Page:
A rotary encoder monitors angular differences in motion or position, aiding machines as they move and helping ensure movements match required specifications. A technologic journey that started with the first optical encoders built in the 1850s has quickly grown to become a 2 billion dollar market today. Let’s break down the different types of rotary encoders and their major applications across three different fields.
The Main Rotary Encoder Types
There are three different subsets of rotary encoders:
- Magnetic (on and off-axis.)
Optical encoders measure position by passing light through an encoder disc designed with opaque and clear tic marks. As the disc rotates, the light becomes obscured or visible to the sensor. These pulses then translate into motion data.
While these encoders can achieve high resolutions, environmental factors such as excess light, dirt, or motion can disrupt their accuracy.
Capacitive encoders use a rotary disc etched with a sinusoidal pattern. High-frequency signals pass through the rotating disc, and the signal modulates in a predictive way that’s transcribed into motion data.
Unlike optical encoders, capacitive encoders are not as affected by environmental factors like dirt and rain. They are also highly resistant to motion feedback. However, they do come at a very high cost and are not as accurate as optical encoders.
Magnetic encoders have a polarized disc. As the disc rotates, the receiver can pick up on fluctuations in the magnetic field from the polarized disc. Those fluctuations then translate into movement data. These encoders can be “on-axis,” meaning the sensor is positioned in the center of the disc, or “off-axis,” which frees up the rotary shaft for other uses.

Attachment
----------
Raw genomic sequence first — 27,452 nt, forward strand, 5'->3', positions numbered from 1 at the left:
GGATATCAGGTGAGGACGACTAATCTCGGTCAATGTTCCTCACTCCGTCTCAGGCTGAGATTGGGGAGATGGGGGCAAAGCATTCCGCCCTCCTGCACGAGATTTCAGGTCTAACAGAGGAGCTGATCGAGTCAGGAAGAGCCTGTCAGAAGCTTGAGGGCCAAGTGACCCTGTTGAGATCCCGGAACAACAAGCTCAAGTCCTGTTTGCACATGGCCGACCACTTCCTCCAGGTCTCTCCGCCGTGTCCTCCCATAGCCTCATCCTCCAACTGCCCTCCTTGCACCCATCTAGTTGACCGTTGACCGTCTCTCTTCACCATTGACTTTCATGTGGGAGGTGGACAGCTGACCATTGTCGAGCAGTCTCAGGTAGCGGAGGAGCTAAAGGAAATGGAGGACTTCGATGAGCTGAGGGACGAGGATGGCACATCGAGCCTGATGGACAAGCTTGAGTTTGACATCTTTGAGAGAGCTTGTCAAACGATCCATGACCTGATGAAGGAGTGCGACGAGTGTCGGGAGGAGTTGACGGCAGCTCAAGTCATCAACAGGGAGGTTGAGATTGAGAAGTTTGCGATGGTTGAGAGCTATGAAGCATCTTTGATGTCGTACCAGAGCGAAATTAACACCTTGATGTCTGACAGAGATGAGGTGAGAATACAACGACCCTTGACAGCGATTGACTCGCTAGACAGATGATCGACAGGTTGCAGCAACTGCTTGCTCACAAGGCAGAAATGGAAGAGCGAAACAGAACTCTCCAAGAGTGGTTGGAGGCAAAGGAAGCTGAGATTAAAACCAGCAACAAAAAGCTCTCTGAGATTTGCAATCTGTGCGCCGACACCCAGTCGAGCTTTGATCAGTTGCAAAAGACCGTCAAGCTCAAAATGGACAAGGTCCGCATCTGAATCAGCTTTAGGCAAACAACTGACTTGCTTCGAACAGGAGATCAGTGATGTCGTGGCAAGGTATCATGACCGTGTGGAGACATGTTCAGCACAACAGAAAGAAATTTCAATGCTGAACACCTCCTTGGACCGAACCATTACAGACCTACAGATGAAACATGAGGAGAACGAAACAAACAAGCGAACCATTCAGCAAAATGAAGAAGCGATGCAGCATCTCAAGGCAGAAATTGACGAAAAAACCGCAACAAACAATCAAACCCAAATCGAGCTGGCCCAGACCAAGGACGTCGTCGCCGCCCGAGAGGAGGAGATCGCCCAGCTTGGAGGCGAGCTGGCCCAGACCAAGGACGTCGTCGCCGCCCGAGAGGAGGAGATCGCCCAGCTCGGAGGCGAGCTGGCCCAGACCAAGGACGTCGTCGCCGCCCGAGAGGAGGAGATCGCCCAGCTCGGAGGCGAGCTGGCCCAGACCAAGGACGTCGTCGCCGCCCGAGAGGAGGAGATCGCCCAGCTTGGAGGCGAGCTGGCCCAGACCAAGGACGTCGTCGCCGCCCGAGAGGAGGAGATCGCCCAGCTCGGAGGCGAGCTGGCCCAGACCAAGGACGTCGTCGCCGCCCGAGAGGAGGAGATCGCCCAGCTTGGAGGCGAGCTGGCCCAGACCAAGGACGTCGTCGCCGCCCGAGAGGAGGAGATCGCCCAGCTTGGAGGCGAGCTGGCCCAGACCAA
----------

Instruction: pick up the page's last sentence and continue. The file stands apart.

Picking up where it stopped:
Magnetic encoders are resistant to motion feedback and unaffected by environmental factors like dirt, dust, and rain. However, they are not suitable for conditions where magnetic feedback is present and are also not as accurate as optical encoders.
Absolute vs. Incremental Encoders
It’s also important to understand that every encoder falls into one of two categories: absolute or incremental. Absolute encoders have specialized discs that allow them to keep track of absolute positional data even after a movement has been completed. On the other hand, incremental encoders can only track changes in motion.
Now that we’ve reviewed the different types of encoders, let’s dive into three different applications.
Application 1: Robotics
The field of robotics relies heavily on encoders. Creating seamless motion requires a high degree of accuracy and reliable motion feedback that’s incredibly efficient.
As robotics become more and more autonomous, encoder technology will continue to evolve and drive those advancements.
Application 2: Medical Equipment
Encoders also play a significant role in measuring and providing motion feedback for advanced medical equipment.
Much like robotics, accuracy is critical. Whether it’s robotic-assisted surgery or life-saving photographs from MRIs and other scans, ensuring accurate motion is essential to catching and treating diseases.
Application 3: Assembly Machines
Finally, rotary encoders help keep the world’s production lines flowing. In this case, encoders help achieve high output and reduce supply waste by faulty operations, saving time and money.
And, in more dangerous assembly operations, encoders help aid the movements of dangerous equipment like laser cutters and welding technology, so that people don’t have to put their safety at risk.
Rotary Encoder Solutions for 30 Years
At Photo Solutions, we’ve been working with robotics companies, factory managers, and medical professionals to create custom rotary encoder discs for their mission-critical designs.
We’ve got over 30 years of experience designing and building various rotary encoder discs in aluminum, glass, and mylar. Learn more about our work or connect with our team to discuss your next project.